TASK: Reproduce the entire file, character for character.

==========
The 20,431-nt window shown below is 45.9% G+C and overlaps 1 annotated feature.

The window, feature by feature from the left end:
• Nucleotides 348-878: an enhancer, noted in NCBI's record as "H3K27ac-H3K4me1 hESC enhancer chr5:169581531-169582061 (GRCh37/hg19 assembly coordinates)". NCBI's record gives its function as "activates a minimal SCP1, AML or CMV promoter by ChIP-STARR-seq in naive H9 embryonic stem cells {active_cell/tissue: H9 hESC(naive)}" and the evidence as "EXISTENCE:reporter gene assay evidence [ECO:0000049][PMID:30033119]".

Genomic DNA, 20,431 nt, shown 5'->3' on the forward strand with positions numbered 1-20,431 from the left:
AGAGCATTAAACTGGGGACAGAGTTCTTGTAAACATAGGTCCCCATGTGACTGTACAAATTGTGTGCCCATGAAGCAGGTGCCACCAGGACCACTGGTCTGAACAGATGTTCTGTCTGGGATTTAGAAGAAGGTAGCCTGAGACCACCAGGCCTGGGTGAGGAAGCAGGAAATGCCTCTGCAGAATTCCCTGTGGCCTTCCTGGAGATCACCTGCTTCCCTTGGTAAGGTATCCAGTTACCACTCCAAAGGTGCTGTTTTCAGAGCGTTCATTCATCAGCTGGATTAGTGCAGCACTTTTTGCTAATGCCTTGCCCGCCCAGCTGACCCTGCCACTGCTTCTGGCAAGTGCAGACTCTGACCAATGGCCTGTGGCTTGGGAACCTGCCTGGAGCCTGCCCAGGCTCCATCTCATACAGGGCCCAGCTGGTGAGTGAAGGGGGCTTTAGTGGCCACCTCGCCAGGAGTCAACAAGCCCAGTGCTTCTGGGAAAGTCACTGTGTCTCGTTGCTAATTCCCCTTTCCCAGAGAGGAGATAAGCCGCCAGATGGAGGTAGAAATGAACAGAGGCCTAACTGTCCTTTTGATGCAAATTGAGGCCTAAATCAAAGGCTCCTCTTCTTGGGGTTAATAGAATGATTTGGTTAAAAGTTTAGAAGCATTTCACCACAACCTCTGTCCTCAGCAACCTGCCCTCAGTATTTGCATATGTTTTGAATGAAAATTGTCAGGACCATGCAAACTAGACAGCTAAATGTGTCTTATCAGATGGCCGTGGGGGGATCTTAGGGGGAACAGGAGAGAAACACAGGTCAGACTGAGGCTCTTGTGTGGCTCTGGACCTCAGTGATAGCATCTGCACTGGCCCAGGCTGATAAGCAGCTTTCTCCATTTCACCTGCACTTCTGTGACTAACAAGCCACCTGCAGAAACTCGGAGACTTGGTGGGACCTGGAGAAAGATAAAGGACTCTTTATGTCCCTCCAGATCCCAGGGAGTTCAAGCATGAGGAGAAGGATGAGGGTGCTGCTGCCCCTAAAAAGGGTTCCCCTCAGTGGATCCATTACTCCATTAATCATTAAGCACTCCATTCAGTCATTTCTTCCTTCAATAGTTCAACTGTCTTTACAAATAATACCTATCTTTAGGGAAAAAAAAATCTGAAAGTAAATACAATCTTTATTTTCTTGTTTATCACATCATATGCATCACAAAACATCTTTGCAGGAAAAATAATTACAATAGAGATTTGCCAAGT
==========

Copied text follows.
The 20,431-nt window shown below is 45.9% G+C and overlaps 1 annotated feature.

The window, feature by feature from the left end:
• Nucleotides 348-878: an enhancer, noted in NCBI's record as "H3K27ac-H3K4me1 hESC enhancer chr5:169581531-169582061 (GRCh37/hg19 assembly coordinates)". NCBI's record gives its function as "activates a minimal SCP1, AML or CMV promoter by ChIP-STARR-seq in naive H9 embryonic stem cells {active_cell/tissue: H9 hESC(naive)}" and the evidence as "EXISTENCE:reporter gene assay evidence [ECO:0000049][PMID:30033119]".

Genomic DNA, 20,431 nt, shown 5'->3' on the forward strand with positions numbered 1-20,431 from the left:
AGAGCATTAAACTGGGGACAGAGTTCTTGTAAACATAGGTCCCCATGTGACTGTACAAATTGTGTGCCCATGAAGCAGGTGCCACCAGGACCACTGGTCTGAACAGATGTTCTGTCTGGGATTTAGAAGAAGGTAGCCTGAGACCACCAGGCCTGGGTGAGGAAGCAGGAAATGCCTCTGCAGAATTCCCTGTGGCCTTCCTGGAGATCACCTGCTTCCCTTGGTAAGGTATCCAGTTACCACTCCAAAGGTGCTGTTTTCAGAGCGTTCATTCATCAGCTGGATTAGTGCAGCACTTTTTGCTAATGCCTTGCCCGCCCAGCTGACCCTGCCACTGCTTCTGGCAAGTGCAGACTCTGACCAATGGCCTGTGGCTTGGGAACCTGCCTGGAGCCTGCCCAGGCTCCATCTCATACAGGGCCCAGCTGGTGAGTGAAGGGGGCTTTAGTGGCCACCTCGCCAGGAGTCAACAAGCCCAGTGCTTCTGGGAAAGTCACTGTGTCTCGTTGCTAATTCCCCTTTCCCAGAGAGGAGATAAGCCGCCAGATGGAGGTAGAAATGAACAGAGGCCTAACTGTCCTTTTGATGCAAATTGAGGCCTAAATCAAAGGCTCCTCTTCTTGGGGTTAATAGAATGATTTGGTTAAAAGTTTAGAAGCATTTCACCACAACCTCTGTCCTCAGCAACCTGCCCTCAGTATTTGCATATGTTTTGAATGAAAATTGTCAGGACCATGCAAACTAGACAGCTAAATGTGTCTTATCAGATGGCCGTGGGGGGATCTTAGGGGGAACAGGAGAGAAACACAGGTCAGACTGAGGCTCTTGTGTGGCTCTGGACCTCAGTGATAGCATCTGCACTGGCCCAGGCTGATAAGCAGCTTTCTCCATTTCACCTGCACTTCTGTGACTAACAAGCCACCTGCAGAAACTCGGAGACTTGGTGGGACCTGGAGAAAGATAAAGGACTCTTTATGTCCCTCCAGATCCCAGGGAGTTCAAGCATGAGGAGAAGGATGAGGGTGCTGCTGCCCCTAAAAAGGGTTCCCCTCAGTGGATCCATTACTCCATTAATCATTAAGCACTCCATTCAGTCATTTCTTCCTTCAATAGTTCAACTGTCTTTACAAATAATACCTATCTTTAGGGAAAAAAAAATCTGAAAGTAAATACAATCTTTATTTTCTTGTTTATCACATCATATGCATCACAAAACATCTTTGCAGGAAAAATAATTACAATAGAGATTTGCCAAGT